Death is not a subject that is easy to broach. Most people strive to stave off the encroachment of aging and the demise that is sure to afflict all of us.
A dear loved one is in a precarious state and all the concerns surrounding death are forced to the foreground.
I would prefer not thinking about death. I tried for a year to woo my mother back from eighteen strokes (some large, some TIAs--or transient ischemic attacks--mini strokes) and finally accepted that she was ready to move on, even if I wasn't ready to let her go. She died that afternoon, four hours after I accepted that I had to allow her to be at peace and acknowledged to God that I didn't want her to suffer for my sake--i.e. my desire to keep her here.
The quality of life has much to do with holding on or letting go. I would not wish pain and incapacity on anyone for any length of time. While pain is good for a moment; it teaches us to withdraw our fingers from the fire, to be suffering endless days of pain is not to be wished upon anyone. Functionality is important. Most people desire to feel necessary and profitable in this life. To lack capability to do anything productive or to feel unnecessary is to deny a critical aspect of what makes life worth living...leads us to feel dead even if we are not yet in the grave.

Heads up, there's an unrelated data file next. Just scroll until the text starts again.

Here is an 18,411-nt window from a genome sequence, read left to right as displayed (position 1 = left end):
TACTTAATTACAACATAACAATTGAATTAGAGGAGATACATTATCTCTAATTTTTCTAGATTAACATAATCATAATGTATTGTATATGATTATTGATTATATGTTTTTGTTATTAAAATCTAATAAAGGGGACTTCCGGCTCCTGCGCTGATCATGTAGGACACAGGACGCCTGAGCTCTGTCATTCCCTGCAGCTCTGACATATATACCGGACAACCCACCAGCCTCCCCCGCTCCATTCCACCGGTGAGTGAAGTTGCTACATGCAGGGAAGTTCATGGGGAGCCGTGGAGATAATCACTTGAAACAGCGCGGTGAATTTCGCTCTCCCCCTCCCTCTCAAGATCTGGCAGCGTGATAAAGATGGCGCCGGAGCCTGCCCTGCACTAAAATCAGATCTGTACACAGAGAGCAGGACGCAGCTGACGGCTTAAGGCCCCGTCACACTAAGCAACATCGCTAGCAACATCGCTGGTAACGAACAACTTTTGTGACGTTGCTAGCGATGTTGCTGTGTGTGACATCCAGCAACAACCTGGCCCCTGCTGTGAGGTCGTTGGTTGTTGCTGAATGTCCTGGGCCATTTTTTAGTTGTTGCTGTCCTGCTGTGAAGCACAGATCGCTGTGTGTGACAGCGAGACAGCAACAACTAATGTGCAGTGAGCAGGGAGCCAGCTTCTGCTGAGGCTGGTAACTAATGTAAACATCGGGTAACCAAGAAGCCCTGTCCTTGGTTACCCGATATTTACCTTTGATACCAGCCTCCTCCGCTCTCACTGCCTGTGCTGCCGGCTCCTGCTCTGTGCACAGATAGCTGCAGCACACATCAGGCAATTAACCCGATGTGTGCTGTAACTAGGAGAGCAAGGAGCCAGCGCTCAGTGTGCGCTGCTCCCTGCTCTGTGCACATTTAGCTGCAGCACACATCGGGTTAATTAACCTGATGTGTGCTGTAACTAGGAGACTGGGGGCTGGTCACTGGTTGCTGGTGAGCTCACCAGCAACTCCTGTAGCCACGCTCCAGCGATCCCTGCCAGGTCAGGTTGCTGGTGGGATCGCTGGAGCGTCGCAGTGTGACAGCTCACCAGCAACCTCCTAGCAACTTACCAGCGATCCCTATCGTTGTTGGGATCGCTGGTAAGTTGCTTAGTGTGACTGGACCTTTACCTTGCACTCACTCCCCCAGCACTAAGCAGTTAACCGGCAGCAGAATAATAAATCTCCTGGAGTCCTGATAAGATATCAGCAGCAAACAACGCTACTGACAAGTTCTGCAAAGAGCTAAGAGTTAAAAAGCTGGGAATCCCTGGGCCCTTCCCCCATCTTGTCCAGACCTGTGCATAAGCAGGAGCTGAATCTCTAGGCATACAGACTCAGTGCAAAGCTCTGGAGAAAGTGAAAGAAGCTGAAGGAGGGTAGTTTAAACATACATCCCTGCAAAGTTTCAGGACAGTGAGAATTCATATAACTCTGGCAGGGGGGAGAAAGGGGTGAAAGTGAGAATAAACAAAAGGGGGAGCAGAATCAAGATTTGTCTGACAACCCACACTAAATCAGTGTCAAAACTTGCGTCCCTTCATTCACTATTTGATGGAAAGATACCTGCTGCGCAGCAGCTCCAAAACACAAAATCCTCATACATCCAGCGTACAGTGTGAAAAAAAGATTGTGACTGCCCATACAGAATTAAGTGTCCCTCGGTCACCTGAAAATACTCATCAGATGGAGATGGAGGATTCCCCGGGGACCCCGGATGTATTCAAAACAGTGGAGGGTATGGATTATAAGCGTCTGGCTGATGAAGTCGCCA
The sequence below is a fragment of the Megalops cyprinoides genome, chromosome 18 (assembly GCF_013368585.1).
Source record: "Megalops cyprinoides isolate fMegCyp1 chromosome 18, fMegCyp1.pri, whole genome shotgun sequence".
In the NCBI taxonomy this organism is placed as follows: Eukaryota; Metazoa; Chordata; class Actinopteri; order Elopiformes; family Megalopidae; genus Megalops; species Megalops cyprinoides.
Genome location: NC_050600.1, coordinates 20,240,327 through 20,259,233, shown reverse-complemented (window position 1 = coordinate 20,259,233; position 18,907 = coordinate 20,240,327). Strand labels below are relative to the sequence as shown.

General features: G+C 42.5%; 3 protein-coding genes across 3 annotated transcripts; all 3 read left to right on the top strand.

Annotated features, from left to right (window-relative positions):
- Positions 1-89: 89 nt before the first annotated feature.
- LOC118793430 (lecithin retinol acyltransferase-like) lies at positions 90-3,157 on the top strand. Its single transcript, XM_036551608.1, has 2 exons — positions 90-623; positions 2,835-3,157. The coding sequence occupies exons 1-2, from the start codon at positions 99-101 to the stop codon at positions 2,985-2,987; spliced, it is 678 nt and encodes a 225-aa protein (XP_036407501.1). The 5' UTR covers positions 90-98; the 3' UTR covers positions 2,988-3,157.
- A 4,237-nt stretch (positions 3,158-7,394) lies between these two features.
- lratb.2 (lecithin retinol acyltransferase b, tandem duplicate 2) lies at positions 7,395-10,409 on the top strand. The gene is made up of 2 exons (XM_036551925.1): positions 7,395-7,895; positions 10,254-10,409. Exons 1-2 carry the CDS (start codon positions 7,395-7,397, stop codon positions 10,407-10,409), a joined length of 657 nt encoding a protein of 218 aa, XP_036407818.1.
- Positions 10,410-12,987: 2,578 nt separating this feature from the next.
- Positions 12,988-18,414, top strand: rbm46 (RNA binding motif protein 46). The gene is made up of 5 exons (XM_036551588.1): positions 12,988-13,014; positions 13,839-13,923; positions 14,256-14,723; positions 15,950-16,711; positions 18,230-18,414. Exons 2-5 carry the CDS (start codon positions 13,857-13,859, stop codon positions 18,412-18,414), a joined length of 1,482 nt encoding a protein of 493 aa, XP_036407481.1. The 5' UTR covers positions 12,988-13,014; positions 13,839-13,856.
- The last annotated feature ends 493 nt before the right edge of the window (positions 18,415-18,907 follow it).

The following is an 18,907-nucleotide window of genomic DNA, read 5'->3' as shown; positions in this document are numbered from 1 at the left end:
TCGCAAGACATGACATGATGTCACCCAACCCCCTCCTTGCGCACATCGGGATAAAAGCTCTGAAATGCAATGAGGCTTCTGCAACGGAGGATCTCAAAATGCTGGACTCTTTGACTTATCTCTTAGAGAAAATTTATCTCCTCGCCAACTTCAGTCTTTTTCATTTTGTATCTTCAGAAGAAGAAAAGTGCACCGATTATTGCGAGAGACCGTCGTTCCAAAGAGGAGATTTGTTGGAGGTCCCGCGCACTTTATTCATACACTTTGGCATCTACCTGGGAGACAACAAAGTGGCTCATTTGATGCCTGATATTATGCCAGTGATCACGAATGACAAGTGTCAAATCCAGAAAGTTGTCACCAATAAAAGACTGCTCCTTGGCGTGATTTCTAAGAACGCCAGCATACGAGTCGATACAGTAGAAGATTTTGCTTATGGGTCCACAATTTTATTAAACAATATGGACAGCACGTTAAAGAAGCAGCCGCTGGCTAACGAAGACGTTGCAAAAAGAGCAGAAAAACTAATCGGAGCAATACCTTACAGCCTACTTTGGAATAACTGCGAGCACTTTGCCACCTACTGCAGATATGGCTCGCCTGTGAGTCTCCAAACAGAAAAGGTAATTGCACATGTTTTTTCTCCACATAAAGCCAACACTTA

So for my loved one, I pray and commit to God the best outcome even if it does not meet my hopes of a continued vital relationship. On the one hand is loss. On the other hand is potentially a less than optimum existence, and like John Milton who wrote On His Blindness about losing that part (eyesight) which is death to hide, but lodged with him useless, we hope for more. 'Though my soul more bent to serve therewith my Maker and present my true account' I come to the resolution just as he did:'they also serve who only stand and wait.'
I feel the impotence of impending death. On the otherhand, miracles happen every day, and the rejuevenated soul is a powerful one. Life and death in the balance can be unsettling, but hope prevails against the odds. Being a 'glass half full' person, I unerringly aim for the good news and hope beyond hope.